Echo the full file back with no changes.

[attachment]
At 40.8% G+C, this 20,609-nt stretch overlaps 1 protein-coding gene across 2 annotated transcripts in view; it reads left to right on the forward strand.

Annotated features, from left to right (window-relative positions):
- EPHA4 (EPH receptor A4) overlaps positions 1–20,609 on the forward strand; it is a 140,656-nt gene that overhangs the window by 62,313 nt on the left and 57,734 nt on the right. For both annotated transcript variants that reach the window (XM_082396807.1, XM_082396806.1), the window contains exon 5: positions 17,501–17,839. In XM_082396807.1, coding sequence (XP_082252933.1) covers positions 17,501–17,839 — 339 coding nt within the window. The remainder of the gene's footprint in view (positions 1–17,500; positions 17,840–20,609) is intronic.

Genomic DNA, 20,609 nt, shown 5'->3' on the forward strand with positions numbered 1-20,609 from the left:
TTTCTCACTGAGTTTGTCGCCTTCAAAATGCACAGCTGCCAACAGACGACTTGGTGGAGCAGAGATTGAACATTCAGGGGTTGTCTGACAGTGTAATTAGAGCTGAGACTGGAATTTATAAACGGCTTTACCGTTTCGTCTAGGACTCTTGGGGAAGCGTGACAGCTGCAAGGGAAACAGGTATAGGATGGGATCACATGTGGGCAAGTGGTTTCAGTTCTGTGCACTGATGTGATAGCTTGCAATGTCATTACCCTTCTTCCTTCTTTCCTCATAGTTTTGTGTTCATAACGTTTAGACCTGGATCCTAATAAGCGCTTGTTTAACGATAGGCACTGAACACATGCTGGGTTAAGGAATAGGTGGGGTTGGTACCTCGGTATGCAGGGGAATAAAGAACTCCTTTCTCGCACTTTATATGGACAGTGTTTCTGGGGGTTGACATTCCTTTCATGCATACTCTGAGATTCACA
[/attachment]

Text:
At 40.8% G+C, this 20,609-nt stretch overlaps 1 protein-coding gene across 2 annotated transcripts in view; it reads left to right on the forward strand.

Annotated features, from left to right (window-relative positions):
- EPHA4 (EPH receptor A4) overlaps positions 1–20,609 on the forward strand; it is a 140,656-nt gene that overhangs the window by 62,313 nt on the left and 57,734 nt on the right. For both annotated transcript variants that reach the window (XM_082396807.1, XM_082396806.1), the window contains exon 5: positions 17,501–17,839. In XM_082396807.1, coding sequence (XP_082252933.1) covers positions 17,501–17,839 — 339 coding nt within the window. The remainder of the gene's footprint in view (positions 1–17,500; positions 17,840–20,609) is intronic.

Genomic DNA, 20,609 nt, shown 5'->3' on the forward strand with positions numbered 1-20,609 from the left:
TTTCTCACTGAGTTTGTCGCCTTCAAAATGCACAGCTGCCAACAGACGACTTGGTGGAGCAGAGATTGAACATTCAGGGGTTGTCTGACAGTGTAATTAGAGCTGAGACTGGAATTTATAAACGGCTTTACCGTTTCGTCTAGGACTCTTGGGGAAGCGTGACAGCTGCAAGGGAAACAGGTATAGGATGGGATCACATGTGGGCAAGTGGTTTCAGTTCTGTGCACTGATGTGATAGCTTGCAATGTCATTACCCTTCTTCCTTCTTTCCTCATAGTTTTGTGTTCATAACGTTTAGACCTGGATCCTAATAAGCGCTTGTTTAACGATAGGCACTGAACACATGCTGGGTTAAGGAATAGGTGGGGTTGGTACCTCGGTATGCAGGGGAATAAAGAACTCCTTTCTCGCACTTTATATGGACAGTGTTTCTGGGGGTTGACATTCCTTTCATGCATACTCTGAGATTCACA